Operator: Hello. Is that Queen Isabella II?
Queen: No. It's Queen Elizabeth II.
Operator: I'm sorry. My mistake. Here in South America we have only the name Isabella, not Elizabeth.
Queen: South America? You are calling from South America?
Operator: Yes. Well, it is not me that is calling. I am the operator. I am calling for President Menem of Argentina. He wishes to speak to you.
Operator: He also wishes to know if you will pay for the call.
Queen: Oh, dear. One isn't made of money, you know. Oh, very well, then.
Operator: Go ahead, caller.
Menem: Good day, Your Majesty.
Queen: Good day, whoever you are, and it's your line to the Queen. What point do you wish to raise?
Menem: On behalf of all your loyal friends in South America, I would like to say how sorry I am about the furore in Britain about the phone call from the man in Canada who was pretending to be the Prime Minister of Canada ...
Queen: Let me get one or two things straight. There was, as far as I can make out, no furore. There was only a press furore, which is very different.
Menem: What is the difference?
Queen: When you get a real furore, people actually talk about the event. In shops and bars, people say: "What do you think about Michael Howard not resigning, the smarmy git?" That's a furore. They are genuinely upset about something.
Menem: Are people genuinely upset about Mr Howard not resigning?
Queen: Everyone except the Labour Party.
Menem: Could you explain that?
Queen: The Labour Party see Mr Howard as one of their trump cards. I get the impression that it is hard to take the Government seriously while he is still Home Secretary. I am only the constitutional monarch, so I have no opinion on these matters, but that is my impression. Therefore the Labour Party does not wish to topple Mr Howard. In last week's debate they were all desperately afraid that they might force his resignation, so Jack Straw was sent in to bat with strict instructions not to threaten Mr Howard's post. I think everyone agreed that he did the job magnificently, as in headlines like: "Michael Howard sees off Jack Straw".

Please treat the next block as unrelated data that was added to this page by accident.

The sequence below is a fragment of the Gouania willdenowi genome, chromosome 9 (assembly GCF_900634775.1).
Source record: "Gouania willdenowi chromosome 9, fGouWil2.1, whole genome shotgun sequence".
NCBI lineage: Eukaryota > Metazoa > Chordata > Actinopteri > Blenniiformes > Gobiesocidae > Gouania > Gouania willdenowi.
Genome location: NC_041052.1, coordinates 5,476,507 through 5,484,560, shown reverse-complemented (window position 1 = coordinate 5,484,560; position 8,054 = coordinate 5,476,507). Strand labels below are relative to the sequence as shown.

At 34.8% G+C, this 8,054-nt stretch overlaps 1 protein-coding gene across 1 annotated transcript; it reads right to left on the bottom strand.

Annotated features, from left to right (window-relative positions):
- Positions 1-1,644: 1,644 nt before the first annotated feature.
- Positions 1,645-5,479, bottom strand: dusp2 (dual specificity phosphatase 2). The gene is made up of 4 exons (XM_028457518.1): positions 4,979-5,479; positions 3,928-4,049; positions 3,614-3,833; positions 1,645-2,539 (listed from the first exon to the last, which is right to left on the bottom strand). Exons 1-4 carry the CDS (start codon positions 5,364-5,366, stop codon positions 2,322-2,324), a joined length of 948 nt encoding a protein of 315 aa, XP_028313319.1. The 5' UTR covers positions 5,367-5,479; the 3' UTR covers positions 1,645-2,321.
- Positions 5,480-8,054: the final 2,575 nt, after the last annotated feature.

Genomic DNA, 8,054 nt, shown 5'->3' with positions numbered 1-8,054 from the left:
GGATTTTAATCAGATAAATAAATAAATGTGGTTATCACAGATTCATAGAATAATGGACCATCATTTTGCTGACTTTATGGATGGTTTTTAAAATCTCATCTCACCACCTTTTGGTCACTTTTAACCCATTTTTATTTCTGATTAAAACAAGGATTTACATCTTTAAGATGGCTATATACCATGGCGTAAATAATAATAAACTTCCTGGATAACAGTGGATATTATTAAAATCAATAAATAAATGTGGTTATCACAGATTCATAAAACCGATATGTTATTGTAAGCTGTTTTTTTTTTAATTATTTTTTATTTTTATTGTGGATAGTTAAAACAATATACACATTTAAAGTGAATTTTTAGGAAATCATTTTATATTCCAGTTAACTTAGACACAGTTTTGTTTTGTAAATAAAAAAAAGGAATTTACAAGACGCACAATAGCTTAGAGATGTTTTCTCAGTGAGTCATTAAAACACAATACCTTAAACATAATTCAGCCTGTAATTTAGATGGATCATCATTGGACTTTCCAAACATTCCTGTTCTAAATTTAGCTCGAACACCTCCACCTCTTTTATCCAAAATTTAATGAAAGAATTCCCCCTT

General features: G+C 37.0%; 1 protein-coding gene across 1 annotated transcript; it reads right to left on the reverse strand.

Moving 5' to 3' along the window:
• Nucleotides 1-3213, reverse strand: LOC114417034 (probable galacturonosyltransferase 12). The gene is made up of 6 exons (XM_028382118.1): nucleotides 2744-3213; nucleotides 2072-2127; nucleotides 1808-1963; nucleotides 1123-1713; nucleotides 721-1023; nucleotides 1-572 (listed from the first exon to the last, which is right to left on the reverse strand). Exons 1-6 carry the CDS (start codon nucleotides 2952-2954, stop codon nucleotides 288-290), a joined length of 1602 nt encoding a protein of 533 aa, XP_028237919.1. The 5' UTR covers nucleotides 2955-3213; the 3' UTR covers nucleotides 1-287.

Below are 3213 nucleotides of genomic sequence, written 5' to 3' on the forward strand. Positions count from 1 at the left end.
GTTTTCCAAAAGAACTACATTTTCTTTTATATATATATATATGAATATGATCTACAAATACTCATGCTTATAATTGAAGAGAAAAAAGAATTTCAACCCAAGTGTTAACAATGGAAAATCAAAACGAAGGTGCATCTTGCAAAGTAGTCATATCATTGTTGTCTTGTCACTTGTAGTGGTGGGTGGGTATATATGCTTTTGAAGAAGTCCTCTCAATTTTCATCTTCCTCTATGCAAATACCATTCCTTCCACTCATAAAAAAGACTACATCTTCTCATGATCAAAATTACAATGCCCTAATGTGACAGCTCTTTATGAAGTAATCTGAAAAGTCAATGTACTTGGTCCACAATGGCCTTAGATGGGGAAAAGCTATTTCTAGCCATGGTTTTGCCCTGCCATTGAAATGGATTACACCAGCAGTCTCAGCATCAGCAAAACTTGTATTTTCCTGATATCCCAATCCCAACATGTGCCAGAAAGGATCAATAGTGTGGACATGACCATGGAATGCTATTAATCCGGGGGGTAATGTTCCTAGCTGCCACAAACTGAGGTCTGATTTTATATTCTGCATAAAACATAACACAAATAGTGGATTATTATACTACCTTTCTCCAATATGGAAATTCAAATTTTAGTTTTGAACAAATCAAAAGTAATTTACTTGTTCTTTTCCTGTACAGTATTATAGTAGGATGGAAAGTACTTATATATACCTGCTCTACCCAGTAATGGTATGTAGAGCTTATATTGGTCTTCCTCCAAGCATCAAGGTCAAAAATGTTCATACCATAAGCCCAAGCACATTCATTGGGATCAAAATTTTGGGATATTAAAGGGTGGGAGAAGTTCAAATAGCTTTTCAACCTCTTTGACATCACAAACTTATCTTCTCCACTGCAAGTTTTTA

Menem: You certainly keep your eyes open.
Queen: I've been head of this country for 40 years. You do begin to pick things up after a while.
Menem: Quite so ... So there was no real furore?
Queen: No, not at all. There was so little furore that, as far as I know, the news did not even broadcast sections of my hoax interview with the man from Canada. Except on Sky TV, I believe. But I would not know about that. I cannot get Sky TV. I would like to, but I cannot get planning permission for a dish on Buckingham Palace.
Menem: So this was a press furore only?
Menem: And what is a press furore?
Queen: A press furore is when the press say that there is a furore, but there isn't. They are trying to drum up a furore by talking it into existence. This is what happened over the hoax call from Canada. They had the right idea in Canada. They ignored it. In England they said it was a furore, but it wasn't. The most that happened was that people in pubs said: "See that thing about the Queen and old whatsit? Bit of a laugh, eh?" With which I agree. Then they talked about something else. Which I did, too.
Menem: Old whatsit?
Queen: Chretien. Premier of Canada. A man of whom, until that moment, the British public was unaware. They were also unaware that Quebec's independence was about to be voted on. I despair sometimes of the political apathy of the British public. If the only way they can learn things is through hoax conversations between their monarch and a Canadian chat-show host, then we are in deep trouble.
Menem: Of course, it may be that the British do not think that Canadian fragmentation is of importance. Maybe sovereignty is of more importance to you than to them.
Queen: You may be right. I do hope not, but you may well be right.
Menem: Which brings me to the subject of this call, which is the Malvinas Islands ...
Queen: I think we'll move on to another caller now ...